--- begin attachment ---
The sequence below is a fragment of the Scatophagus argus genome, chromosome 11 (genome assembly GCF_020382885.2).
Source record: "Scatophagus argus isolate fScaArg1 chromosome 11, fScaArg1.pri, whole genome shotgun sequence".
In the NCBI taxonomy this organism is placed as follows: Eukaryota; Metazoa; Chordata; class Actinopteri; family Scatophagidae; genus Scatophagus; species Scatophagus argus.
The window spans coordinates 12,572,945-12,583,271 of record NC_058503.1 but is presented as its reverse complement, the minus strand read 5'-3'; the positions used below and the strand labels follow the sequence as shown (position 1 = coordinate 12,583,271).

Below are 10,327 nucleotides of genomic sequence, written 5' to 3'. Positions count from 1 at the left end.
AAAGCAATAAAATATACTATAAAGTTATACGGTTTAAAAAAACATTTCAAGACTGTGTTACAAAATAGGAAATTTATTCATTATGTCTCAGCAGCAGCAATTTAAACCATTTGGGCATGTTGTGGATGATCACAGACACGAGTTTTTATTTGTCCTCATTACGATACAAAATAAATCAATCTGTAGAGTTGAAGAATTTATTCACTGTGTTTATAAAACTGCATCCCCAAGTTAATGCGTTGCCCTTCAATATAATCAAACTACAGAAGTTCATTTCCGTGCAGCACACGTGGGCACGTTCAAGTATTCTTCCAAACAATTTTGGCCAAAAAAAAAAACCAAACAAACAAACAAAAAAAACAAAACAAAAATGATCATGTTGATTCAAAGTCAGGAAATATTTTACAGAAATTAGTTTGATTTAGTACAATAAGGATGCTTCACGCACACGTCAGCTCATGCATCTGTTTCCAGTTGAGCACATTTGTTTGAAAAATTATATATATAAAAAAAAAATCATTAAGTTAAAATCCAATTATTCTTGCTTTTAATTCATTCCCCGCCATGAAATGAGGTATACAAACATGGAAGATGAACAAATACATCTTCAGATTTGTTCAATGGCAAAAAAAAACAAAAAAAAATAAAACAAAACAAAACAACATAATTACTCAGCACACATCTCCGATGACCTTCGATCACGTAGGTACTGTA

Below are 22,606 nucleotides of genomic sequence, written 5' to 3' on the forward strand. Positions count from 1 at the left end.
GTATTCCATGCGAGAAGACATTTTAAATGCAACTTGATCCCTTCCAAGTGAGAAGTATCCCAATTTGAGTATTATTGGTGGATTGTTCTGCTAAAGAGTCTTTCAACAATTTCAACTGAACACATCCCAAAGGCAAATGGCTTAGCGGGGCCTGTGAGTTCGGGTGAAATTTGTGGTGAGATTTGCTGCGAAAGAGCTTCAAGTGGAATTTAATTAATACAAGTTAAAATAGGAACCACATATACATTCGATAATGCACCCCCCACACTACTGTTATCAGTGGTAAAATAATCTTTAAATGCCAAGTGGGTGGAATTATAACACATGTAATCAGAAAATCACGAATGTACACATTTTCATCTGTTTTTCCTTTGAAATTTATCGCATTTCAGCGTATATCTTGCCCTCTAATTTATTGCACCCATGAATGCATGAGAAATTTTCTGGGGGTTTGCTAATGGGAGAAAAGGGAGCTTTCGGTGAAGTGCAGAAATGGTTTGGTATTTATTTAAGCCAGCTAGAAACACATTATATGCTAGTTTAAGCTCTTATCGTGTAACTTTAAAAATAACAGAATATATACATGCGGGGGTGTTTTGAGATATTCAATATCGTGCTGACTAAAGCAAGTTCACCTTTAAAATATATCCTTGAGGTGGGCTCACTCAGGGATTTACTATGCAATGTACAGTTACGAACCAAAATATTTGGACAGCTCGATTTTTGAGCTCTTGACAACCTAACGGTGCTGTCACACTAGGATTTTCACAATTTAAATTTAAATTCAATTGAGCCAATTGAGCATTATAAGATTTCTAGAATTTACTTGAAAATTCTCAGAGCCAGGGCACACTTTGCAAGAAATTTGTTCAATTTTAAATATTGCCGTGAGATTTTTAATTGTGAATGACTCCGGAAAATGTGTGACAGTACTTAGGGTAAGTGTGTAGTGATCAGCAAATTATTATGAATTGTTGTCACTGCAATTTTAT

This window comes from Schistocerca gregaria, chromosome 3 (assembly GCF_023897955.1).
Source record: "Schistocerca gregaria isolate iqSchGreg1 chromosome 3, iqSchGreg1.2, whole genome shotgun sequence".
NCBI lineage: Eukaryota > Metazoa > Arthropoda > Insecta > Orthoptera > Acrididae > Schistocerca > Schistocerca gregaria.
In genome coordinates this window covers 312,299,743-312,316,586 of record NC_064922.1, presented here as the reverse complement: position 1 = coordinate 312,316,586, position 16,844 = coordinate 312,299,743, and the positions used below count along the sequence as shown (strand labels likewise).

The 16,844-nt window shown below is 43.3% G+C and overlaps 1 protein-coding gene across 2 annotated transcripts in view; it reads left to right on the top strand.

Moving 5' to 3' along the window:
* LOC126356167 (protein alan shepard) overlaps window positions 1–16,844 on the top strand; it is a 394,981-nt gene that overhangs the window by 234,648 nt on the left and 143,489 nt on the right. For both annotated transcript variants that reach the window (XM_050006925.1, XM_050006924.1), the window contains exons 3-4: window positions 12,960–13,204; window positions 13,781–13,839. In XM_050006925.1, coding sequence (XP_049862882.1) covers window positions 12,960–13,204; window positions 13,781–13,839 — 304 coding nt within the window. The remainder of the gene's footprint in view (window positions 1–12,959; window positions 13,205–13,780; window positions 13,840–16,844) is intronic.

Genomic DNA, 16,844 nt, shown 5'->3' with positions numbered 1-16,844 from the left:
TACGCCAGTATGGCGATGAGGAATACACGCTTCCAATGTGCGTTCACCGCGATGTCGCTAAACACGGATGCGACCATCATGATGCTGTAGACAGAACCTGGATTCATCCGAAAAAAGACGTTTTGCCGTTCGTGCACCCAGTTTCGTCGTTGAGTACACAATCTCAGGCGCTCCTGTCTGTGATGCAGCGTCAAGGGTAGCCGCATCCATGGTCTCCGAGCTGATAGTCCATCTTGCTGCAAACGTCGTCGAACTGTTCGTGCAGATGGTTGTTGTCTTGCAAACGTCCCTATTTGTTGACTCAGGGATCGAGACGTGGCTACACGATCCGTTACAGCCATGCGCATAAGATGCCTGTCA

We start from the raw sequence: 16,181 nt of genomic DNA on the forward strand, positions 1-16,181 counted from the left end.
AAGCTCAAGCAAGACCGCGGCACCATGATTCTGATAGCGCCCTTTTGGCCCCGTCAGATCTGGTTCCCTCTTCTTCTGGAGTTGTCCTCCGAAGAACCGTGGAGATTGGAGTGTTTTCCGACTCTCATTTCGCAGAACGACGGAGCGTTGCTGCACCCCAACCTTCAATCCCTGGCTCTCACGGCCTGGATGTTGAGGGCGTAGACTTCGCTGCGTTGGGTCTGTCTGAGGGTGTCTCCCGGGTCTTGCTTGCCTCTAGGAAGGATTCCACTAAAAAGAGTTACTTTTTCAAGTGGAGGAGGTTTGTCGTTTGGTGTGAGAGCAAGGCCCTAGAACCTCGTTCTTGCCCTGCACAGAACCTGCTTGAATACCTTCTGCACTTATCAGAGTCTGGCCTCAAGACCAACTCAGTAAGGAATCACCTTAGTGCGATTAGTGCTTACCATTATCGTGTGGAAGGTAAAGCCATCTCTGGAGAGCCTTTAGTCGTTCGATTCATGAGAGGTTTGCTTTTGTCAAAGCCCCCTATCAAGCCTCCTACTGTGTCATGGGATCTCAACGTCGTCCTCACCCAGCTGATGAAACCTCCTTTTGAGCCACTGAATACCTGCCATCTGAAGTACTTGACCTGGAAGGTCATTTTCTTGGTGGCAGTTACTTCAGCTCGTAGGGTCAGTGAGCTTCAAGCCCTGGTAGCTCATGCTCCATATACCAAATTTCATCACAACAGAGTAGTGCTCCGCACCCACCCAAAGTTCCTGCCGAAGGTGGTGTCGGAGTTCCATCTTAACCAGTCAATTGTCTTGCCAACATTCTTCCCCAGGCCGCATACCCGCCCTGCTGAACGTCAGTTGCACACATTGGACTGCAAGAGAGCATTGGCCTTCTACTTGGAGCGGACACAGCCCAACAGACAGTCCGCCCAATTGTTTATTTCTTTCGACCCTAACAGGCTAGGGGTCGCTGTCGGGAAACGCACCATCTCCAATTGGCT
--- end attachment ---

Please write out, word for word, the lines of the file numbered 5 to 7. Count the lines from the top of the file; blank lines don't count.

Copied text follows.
Below are 10,327 nucleotides of genomic sequence, written 5' to 3'. Positions count from 1 at the left end.
AAAGCAATAAAATATACTATAAAGTTATACGGTTTAAAAAAACATTTCAAGACTGTGTTACAAAATAGGAAATTTATTCATTATGTCTCAGCAGCAGCAATTTAAACCATTTGGGCATGTTGTGGATGATCACAGACACGAGTTTTTATTTGTCCTCATTACGATACAAAATAAATCAATCTGTAGAGTTGAAGAATTTATTCACTGTGTTTATAAAACTGCATCCCCAAGTTAATGCGTTGCCCTTCAATATAATCAAACTACAGAAGTTCATTTCCGTGCAGCACACGTGGGCACGTTCAAGTATTCTTCCAAACAATTTTGGCCAAAAAAAAAAACCAAACAAACAAACAAAAAAAACAAAACAAAAATGATCATGTTGATTCAAAGTCAGGAAATATTTTACAGAAATTAGTTTGATTTAGTACAATAAGGATGCTTCACGCACACGTCAGCTCATGCATCTGTTTCCAGTTGAGCACATTTGTTTGAAAAATTATATATATAAAAAAAAAATCATTAAGTTAAAATCCAATTATTCTTGCTTTTAATTCATTCCCCGCCATGAAATGAGGTATACAAACATGGAAGATGAACAAATACATCTTCAGATTTGTTCAATGGCAAAAAAAAACAAAAAAAAATAAAACAAAACAAAACAACATAATTACTCAGCACACATCTCCGATGACCTTCGATCACGTAGGTACTGTA

Below are 22,606 nucleotides of genomic sequence, written 5' to 3' on the forward strand. Positions count from 1 at the left end.